.comment-link {margin-left:.6em;}

"It is the journey which makes up your life."

Monday, February 13, 2006

"Izzayik? Mish Kuwayisa." --A vignette.


Cairo is a strange place. It's a massive, bustling city, teeming with millions upon millions of people, and yet somehow, everybody knows you. You can visit a random little shop one day and be entreated by the owner to "Come back tomorrow, no problem," on your way out. You can completely forget about said shop for weeks and weeks, then walk by it again completely by chance. It doesn't matter if the shop sells tameyya or anubis-headed lighters, it doesn't matter that you are wearing different clothes, walking with different people, or even speaking a different language (I've conducted a number of transactions here in espaƱol, suprisingly), the shopkeeper will recognize you.

"Come in to my shop, my sister," he will say. "I just give you my business card, no funny business. You like perfume? No problem." And what do you do? Well, unless you particularly enjoy spending twice as much money as you might have to at Khan al-Khalili for perfume you don't want anyway... you flee.

It's almost worse on campus. For no reason that I can yet define, it's embarrassing and irritating to be recognized, even if there's nothing but sincere pleasantry behind it, like overtures of friendliness from Achmed, who is the head of the Egyptology club and "The Guy in the Peach Pants," as Bob describes him. Or the shy smile and the mumbled "Happy Valentine's Day" from the security guard at the campus book shop who knows me as that weirdly-dressed, clumsy crazy girl who comes into the book shop at least 10 times a day because she forgets things.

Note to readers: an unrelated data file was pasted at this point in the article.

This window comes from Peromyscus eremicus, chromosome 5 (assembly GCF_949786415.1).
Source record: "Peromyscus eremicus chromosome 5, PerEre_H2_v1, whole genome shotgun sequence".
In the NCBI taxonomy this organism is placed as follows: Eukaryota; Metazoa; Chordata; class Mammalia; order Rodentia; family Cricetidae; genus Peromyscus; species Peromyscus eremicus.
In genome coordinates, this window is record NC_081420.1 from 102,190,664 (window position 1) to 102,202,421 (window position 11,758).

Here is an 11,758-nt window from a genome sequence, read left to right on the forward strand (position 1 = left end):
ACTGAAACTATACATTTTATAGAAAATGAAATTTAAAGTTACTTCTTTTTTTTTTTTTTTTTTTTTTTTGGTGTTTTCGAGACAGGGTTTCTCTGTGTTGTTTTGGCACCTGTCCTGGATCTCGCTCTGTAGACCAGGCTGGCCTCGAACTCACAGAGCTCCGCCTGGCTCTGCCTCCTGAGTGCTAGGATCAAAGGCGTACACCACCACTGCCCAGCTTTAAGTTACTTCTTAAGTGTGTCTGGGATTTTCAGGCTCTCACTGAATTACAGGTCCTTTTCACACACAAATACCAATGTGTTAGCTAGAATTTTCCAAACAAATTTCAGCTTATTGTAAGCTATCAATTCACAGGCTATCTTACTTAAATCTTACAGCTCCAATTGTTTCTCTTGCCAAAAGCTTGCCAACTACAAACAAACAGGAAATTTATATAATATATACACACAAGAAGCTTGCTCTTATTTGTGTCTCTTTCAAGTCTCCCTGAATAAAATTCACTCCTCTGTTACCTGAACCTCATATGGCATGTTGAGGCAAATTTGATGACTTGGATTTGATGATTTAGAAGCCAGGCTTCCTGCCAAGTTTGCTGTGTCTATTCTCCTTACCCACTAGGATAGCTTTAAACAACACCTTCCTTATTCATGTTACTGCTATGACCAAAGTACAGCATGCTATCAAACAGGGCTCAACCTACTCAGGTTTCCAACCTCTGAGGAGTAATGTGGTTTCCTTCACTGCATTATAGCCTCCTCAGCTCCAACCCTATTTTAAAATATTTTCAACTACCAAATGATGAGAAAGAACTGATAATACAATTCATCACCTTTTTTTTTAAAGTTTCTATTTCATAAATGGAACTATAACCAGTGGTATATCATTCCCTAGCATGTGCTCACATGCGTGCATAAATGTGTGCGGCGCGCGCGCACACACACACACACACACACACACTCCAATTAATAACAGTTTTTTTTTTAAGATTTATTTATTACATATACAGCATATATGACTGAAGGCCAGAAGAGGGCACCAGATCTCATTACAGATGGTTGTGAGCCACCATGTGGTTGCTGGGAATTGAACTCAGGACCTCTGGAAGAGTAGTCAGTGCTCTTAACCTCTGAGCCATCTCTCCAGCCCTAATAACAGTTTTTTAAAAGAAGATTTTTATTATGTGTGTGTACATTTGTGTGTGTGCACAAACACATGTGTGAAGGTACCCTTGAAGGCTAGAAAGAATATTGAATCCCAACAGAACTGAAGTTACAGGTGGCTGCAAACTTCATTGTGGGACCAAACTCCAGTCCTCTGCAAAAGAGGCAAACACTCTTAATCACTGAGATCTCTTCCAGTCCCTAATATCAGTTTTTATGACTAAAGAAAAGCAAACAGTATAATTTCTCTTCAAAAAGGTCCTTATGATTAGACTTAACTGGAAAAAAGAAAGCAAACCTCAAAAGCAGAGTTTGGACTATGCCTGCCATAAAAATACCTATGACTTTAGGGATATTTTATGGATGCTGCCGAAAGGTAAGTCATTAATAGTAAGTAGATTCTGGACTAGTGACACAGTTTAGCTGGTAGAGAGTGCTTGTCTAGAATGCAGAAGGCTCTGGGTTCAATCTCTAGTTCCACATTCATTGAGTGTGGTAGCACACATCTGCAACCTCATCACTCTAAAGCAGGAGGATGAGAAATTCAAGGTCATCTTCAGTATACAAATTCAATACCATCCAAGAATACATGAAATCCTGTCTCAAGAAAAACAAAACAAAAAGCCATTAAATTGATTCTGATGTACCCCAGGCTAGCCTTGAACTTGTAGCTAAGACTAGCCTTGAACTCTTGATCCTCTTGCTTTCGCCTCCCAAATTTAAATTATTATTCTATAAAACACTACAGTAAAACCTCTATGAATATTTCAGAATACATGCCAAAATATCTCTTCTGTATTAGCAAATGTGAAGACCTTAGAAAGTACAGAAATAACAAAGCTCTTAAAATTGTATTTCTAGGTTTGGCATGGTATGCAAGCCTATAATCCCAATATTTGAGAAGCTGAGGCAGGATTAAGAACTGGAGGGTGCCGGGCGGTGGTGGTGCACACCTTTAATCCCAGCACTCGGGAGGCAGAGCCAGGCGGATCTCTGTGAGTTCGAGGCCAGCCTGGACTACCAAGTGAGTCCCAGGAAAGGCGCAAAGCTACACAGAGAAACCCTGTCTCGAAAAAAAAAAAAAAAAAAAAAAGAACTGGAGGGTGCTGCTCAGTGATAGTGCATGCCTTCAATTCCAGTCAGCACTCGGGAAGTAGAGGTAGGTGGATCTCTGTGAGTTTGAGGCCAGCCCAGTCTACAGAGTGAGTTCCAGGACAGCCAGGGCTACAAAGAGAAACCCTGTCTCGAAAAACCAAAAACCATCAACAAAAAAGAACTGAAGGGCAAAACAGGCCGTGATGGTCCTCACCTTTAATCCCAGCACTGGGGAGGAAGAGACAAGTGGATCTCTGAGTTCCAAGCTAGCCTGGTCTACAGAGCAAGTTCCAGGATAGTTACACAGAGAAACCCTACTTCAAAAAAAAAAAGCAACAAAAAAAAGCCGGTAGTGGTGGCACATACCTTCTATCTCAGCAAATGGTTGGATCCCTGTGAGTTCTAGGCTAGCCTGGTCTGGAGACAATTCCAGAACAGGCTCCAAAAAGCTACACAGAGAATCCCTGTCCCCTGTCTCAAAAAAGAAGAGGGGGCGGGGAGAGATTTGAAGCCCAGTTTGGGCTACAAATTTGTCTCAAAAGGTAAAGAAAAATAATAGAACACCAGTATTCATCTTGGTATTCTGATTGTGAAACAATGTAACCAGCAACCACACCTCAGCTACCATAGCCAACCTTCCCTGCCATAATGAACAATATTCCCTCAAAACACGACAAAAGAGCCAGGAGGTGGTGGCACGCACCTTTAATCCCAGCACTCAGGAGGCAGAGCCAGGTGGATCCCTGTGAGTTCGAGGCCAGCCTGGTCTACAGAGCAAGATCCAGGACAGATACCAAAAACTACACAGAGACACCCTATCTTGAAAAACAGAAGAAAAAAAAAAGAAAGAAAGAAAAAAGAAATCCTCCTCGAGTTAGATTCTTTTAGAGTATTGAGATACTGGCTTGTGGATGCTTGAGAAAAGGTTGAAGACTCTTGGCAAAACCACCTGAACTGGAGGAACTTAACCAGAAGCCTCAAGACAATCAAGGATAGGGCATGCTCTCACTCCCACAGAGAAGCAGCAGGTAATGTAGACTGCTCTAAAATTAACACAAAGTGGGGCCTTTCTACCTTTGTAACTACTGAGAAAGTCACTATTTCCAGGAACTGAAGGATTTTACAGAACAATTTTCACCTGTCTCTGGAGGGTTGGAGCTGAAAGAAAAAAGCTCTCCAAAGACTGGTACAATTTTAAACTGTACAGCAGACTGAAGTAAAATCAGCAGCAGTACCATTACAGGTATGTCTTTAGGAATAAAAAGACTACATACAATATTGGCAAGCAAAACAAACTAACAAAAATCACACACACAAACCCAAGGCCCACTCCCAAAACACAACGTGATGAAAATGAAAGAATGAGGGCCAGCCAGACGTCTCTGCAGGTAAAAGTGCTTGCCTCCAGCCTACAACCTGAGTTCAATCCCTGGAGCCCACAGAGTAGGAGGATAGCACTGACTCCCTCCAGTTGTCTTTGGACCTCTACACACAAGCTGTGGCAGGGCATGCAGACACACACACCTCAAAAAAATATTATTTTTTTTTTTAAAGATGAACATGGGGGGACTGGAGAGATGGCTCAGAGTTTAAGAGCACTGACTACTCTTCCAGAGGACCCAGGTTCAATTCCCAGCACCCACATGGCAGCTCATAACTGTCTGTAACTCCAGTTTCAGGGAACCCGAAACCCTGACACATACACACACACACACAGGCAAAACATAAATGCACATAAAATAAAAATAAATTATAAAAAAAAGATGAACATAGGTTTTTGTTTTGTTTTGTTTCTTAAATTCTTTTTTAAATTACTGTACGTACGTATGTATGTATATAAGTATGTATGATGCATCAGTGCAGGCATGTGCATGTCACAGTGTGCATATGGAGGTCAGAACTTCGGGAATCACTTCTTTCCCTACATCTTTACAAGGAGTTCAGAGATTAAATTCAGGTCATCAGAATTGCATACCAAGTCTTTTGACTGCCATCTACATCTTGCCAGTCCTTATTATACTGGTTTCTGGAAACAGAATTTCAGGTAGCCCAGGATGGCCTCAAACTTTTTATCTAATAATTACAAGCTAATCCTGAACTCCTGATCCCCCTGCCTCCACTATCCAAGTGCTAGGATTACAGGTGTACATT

Of all the things I miss most about the U.S. so far, it's not Mexican food, or even potable tap water--it's being anonymous, or at least being allowed to pretend like I am.

4 Comments:

Anonymous -craig said...

getting to know the townspeople must have its perks too though, eh? think it'd be nice to not be so insulated all the time. people here usually don't even look you in the eye.

4:53 PM

 
Blogger Kat said...

it can be nice, but i think i'd prefer it if i could find a happier medium--you know, one where i felt like i had SOME kind of personal space...

9:01 AM

 
Anonymous tricia said...

Successful merchants are really good at apprearing to be your long lost friends and relatives. Remember the lady in Beijing who sold us some artworks and used her patter skills to figure out where you are from, your hometown, etc.
Caveat emptor.

3:27 PM

 
Blogger Kat said...

Since my first day here I've tried to have nothing at all to do with these "friendly" vendors if I can help it, but what do you expect? There are 10 or more on every block downtown, and it's not as if they can't pick me out as a non-native. Heck, if I could find a way to make them not want to approach me, I'd be a lot happier.

It's not as if I'm trying to "make friends" with these guys. They're sharks.

10:49 PM

 

Post a Comment

<< Home